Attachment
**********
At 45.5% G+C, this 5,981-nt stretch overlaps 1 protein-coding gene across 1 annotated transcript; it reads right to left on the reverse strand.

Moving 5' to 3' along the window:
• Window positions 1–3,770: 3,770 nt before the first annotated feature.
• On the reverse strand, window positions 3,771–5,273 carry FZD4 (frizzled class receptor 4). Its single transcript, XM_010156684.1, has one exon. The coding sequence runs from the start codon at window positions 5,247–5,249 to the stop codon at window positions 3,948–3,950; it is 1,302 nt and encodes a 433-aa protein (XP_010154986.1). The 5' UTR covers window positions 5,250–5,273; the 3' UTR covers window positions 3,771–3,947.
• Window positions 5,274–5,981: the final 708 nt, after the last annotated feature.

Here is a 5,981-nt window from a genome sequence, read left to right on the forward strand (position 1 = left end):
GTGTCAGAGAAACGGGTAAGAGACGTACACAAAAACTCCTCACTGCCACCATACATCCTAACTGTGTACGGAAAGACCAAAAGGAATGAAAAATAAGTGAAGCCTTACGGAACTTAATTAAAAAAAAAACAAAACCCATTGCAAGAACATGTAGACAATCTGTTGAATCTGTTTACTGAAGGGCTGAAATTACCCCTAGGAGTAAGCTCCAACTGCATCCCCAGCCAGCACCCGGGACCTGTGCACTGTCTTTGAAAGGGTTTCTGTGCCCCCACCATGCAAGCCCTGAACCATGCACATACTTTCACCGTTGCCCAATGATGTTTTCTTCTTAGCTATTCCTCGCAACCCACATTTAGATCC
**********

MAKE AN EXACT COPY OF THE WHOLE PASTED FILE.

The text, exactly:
At 45.5% G+C, this 5,981-nt stretch overlaps 1 protein-coding gene across 1 annotated transcript; it reads right to left on the reverse strand.

Moving 5' to 3' along the window:
• Window positions 1–3,770: 3,770 nt before the first annotated feature.
• On the reverse strand, window positions 3,771–5,273 carry FZD4 (frizzled class receptor 4). Its single transcript, XM_010156684.1, has one exon. The coding sequence runs from the start codon at window positions 5,247–5,249 to the stop codon at window positions 3,948–3,950; it is 1,302 nt and encodes a 433-aa protein (XP_010154986.1). The 5' UTR covers window positions 5,250–5,273; the 3' UTR covers window positions 3,771–3,947.
• Window positions 5,274–5,981: the final 708 nt, after the last annotated feature.

Here is a 5,981-nt window from a genome sequence, read left to right on the forward strand (position 1 = left end):
GTGTCAGAGAAACGGGTAAGAGACGTACACAAAAACTCCTCACTGCCACCATACATCCTAACTGTGTACGGAAAGACCAAAAGGAATGAAAAATAAGTGAAGCCTTACGGAACTTAATTAAAAAAAAAACAAAACCCATTGCAAGAACATGTAGACAATCTGTTGAATCTGTTTACTGAAGGGCTGAAATTACCCCTAGGAGTAAGCTCCAACTGCATCCCCAGCCAGCACCCGGGACCTGTGCACTGTCTTTGAAAGGGTTTCTGTGCCCCCACCATGCAAGCCCTGAACCATGCACATACTTTCACCGTTGCCCAATGATGTTTTCTTCTTAGCTATTCCTCGCAACCCACATTTAGATCC